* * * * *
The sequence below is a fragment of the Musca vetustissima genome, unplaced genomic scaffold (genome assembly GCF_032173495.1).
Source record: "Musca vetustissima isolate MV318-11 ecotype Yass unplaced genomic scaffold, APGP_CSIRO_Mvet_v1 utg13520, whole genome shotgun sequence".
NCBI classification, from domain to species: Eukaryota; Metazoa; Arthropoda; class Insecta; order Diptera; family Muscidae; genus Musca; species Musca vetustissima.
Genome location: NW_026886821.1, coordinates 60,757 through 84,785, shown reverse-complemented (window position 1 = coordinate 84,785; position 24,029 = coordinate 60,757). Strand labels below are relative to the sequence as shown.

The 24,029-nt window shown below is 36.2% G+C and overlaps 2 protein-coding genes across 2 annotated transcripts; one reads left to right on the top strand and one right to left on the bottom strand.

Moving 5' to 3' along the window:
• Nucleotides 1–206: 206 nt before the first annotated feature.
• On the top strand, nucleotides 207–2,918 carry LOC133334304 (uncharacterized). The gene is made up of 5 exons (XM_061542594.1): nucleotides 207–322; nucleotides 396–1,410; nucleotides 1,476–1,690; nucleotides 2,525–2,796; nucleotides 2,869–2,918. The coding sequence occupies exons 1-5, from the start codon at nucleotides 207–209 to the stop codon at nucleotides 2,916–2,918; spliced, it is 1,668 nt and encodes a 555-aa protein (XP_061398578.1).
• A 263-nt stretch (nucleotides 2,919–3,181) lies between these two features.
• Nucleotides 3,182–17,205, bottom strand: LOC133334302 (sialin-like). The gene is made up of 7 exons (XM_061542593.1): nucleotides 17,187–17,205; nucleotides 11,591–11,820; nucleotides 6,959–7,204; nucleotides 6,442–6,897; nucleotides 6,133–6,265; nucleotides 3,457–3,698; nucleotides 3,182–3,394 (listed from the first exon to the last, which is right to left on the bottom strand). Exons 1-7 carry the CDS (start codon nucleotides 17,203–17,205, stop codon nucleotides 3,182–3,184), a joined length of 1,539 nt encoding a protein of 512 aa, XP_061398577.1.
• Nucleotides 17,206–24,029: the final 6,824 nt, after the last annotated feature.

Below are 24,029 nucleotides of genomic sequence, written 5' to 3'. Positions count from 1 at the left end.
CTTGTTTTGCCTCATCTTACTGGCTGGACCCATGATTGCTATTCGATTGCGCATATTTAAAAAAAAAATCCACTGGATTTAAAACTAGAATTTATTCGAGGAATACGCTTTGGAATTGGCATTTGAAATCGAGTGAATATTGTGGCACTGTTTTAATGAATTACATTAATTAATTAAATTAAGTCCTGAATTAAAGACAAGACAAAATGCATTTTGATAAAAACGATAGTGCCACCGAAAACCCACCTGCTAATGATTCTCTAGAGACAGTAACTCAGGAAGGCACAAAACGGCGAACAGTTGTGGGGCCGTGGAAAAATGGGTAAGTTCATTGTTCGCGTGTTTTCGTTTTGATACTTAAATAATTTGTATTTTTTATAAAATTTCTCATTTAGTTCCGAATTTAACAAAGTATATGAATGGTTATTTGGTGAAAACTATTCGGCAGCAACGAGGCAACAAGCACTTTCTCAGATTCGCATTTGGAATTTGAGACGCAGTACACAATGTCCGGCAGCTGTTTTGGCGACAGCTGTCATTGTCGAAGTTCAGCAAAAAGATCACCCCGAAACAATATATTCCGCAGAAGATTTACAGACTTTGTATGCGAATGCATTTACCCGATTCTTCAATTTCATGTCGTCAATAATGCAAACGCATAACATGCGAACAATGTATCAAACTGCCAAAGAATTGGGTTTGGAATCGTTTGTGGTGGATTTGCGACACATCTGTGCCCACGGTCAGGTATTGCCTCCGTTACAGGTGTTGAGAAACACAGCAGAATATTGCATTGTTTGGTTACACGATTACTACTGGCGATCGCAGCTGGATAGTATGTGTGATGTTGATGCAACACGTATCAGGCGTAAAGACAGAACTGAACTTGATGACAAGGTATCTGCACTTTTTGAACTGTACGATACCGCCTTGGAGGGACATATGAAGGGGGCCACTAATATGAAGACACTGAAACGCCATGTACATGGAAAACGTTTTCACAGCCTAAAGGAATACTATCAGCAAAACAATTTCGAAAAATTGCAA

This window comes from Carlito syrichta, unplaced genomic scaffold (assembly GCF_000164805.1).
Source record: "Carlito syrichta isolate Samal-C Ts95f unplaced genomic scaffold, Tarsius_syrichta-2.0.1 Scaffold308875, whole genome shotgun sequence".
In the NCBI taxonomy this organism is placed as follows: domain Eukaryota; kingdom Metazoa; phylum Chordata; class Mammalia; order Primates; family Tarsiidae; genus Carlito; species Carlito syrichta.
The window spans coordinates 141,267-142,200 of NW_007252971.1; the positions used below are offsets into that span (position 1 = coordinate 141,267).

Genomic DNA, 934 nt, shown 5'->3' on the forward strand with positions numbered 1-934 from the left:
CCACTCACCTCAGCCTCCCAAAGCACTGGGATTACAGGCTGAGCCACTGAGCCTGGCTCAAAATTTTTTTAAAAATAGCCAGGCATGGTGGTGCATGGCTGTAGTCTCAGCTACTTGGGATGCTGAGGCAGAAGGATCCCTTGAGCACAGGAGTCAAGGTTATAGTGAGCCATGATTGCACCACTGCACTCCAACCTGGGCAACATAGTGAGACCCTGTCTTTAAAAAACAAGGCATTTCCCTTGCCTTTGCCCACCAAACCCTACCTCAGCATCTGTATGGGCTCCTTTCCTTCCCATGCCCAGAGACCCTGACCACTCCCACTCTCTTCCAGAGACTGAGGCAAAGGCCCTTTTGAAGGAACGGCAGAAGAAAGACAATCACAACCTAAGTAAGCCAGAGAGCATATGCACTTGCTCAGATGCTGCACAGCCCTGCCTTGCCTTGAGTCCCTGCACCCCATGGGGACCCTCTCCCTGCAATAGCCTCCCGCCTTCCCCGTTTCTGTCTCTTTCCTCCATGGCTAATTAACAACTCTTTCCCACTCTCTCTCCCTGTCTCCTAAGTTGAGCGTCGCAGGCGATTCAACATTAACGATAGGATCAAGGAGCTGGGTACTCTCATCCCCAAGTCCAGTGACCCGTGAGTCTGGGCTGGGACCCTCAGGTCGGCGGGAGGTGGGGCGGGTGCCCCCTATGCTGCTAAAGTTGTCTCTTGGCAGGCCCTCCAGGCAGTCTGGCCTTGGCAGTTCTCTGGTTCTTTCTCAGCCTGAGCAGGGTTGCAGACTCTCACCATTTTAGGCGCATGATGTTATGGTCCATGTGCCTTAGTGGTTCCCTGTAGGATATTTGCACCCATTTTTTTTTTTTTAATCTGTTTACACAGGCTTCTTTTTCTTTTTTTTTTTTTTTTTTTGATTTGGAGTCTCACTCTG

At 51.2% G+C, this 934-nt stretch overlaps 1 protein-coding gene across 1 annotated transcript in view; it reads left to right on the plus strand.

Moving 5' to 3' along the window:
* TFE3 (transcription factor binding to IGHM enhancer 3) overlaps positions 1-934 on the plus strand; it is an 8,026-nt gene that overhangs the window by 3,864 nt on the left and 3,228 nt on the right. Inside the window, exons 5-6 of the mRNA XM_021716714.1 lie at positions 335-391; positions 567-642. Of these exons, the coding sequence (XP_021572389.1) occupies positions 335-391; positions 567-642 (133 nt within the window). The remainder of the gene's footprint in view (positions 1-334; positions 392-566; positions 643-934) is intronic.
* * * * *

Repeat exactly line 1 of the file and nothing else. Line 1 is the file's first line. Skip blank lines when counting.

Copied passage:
The sequence below is a fragment of the Musca vetustissima genome, unplaced genomic scaffold (genome assembly GCF_032173495.1).